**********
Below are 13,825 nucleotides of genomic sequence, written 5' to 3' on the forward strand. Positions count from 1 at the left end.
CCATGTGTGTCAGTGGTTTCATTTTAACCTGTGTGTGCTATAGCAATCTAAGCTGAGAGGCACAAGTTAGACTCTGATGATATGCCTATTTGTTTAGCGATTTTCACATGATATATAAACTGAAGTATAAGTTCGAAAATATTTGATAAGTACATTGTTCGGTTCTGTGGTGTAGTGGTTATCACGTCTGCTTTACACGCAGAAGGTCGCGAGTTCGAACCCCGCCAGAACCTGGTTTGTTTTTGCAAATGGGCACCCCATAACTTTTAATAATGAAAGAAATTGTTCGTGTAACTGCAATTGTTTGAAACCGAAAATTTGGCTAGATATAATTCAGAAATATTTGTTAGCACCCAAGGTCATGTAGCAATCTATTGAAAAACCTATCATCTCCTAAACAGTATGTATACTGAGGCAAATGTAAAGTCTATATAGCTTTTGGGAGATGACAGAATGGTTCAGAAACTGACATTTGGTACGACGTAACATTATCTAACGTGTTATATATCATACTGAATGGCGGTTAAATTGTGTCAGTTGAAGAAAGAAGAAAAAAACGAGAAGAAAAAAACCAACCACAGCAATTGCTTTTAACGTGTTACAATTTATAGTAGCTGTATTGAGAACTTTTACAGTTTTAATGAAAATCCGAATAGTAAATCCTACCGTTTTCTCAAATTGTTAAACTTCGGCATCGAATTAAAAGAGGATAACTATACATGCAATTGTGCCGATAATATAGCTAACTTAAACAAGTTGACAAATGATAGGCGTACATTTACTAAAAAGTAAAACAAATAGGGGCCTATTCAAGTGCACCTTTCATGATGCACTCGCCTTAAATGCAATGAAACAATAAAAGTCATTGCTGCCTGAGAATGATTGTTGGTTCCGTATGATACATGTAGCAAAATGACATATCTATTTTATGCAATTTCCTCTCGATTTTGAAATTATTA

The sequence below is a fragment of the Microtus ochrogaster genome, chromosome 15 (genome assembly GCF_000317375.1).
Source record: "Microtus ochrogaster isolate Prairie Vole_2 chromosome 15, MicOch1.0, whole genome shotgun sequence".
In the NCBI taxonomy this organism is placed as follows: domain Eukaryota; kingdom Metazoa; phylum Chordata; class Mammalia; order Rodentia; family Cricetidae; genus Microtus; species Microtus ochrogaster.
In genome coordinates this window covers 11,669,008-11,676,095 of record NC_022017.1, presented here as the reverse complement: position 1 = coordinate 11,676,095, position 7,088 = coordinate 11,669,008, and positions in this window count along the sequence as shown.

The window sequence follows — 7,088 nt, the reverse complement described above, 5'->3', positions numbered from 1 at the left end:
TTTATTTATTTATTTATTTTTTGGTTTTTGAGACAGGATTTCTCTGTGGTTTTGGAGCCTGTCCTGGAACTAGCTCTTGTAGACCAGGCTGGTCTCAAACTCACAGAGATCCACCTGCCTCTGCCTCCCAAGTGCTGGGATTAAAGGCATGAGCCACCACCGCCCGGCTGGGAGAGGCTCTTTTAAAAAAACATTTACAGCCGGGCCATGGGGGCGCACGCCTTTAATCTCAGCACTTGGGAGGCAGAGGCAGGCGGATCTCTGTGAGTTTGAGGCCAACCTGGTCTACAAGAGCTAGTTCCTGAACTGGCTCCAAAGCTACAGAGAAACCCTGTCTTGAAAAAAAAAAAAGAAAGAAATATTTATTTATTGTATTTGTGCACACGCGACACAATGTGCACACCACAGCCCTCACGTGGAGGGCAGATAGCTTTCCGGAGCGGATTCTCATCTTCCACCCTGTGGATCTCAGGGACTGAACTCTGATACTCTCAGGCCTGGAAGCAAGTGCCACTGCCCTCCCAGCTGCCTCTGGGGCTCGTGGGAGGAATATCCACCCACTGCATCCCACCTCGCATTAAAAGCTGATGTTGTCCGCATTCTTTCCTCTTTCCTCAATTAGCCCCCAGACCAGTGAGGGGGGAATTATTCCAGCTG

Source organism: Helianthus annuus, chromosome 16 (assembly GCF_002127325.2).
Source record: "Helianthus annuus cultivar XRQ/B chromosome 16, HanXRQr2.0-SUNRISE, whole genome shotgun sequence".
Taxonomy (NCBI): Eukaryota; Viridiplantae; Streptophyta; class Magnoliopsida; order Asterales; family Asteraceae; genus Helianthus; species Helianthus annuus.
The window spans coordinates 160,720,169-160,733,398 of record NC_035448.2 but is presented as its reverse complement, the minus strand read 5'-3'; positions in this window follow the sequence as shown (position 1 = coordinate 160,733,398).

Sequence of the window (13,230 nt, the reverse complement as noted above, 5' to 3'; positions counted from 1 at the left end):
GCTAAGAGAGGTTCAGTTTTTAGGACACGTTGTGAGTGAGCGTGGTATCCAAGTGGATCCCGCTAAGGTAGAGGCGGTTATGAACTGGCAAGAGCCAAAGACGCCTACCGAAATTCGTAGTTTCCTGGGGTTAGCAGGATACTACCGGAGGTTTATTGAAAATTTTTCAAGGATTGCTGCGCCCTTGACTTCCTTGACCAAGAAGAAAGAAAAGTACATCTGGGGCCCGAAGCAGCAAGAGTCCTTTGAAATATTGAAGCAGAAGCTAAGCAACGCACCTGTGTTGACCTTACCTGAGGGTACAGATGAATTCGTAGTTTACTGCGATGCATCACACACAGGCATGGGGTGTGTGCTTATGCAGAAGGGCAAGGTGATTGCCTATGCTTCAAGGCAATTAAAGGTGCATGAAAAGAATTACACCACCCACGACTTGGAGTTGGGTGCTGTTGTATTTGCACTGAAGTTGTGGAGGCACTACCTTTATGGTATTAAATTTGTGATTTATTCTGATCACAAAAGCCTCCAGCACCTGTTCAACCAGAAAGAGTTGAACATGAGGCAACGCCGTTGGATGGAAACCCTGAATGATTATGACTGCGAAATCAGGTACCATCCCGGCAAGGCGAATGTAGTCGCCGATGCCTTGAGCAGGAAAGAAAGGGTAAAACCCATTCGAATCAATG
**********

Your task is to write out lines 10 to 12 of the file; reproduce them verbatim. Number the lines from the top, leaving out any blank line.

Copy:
Source record: "Helianthus annuus cultivar XRQ/B chromosome 16, HanXRQr2.0-SUNRISE, whole genome shotgun sequence".
Taxonomy (NCBI): Eukaryota; Viridiplantae; Streptophyta; class Magnoliopsida; order Asterales; family Asteraceae; genus Helianthus; species Helianthus annuus.
The window spans coordinates 160,720,169-160,733,398 of record NC_035448.2 but is presented as its reverse complement, the minus strand read 5'-3'; positions in this window follow the sequence as shown (position 1 = coordinate 160,733,398).